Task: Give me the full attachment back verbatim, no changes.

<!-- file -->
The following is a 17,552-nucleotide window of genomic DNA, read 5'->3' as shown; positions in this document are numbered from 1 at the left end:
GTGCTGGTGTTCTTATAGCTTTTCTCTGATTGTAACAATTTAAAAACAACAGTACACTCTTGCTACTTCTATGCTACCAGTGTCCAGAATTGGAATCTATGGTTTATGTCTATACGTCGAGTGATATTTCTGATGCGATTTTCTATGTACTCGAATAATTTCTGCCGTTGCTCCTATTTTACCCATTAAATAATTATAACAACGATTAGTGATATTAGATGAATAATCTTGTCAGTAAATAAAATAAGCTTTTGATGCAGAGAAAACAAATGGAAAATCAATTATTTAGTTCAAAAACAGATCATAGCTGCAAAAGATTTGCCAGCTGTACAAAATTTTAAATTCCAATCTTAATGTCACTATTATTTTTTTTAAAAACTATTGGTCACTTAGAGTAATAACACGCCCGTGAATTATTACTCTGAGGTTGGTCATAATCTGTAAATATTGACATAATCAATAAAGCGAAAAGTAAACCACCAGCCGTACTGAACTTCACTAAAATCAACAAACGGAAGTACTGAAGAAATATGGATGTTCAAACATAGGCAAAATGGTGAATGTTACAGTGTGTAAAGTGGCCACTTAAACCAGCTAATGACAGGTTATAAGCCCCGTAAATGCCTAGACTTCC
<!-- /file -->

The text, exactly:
The following is a 17,552-nucleotide window of genomic DNA, read 5'->3' as shown; positions in this document are numbered from 1 at the left end:
GTGCTGGTGTTCTTATAGCTTTTCTCTGATTGTAACAATTTAAAAACAACAGTACACTCTTGCTACTTCTATGCTACCAGTGTCCAGAATTGGAATCTATGGTTTATGTCTATACGTCGAGTGATATTTCTGATGCGATTTTCTATGTACTCGAATAATTTCTGCCGTTGCTCCTATTTTACCCATTAAATAATTATAACAACGATTAGTGATATTAGATGAATAATCTTGTCAGTAAATAAAATAAGCTTTTGATGCAGAGAAAACAAATGGAAAATCAATTATTTAGTTCAAAAACAGATCATAGCTGCAAAAGATTTGCCAGCTGTACAAAATTTTAAATTCCAATCTTAATGTCACTATTATTTTTTTTAAAAACTATTGGTCACTTAGAGTAATAACACGCCCGTGAATTATTACTCTGAGGTTGGTCATAATCTGTAAATATTGACATAATCAATAAAGCGAAAAGTAAACCACCAGCCGTACTGAACTTCACTAAAATCAACAAACGGAAGTACTGAAGAAATATGGATGTTCAAACATAGGCAAAATGGTGAATGTTACAGTGTGTAAAGTGGCCACTTAAACCAGCTAATGACAGGTTATAAGCCCCGTAAATGCCTAGACTTCC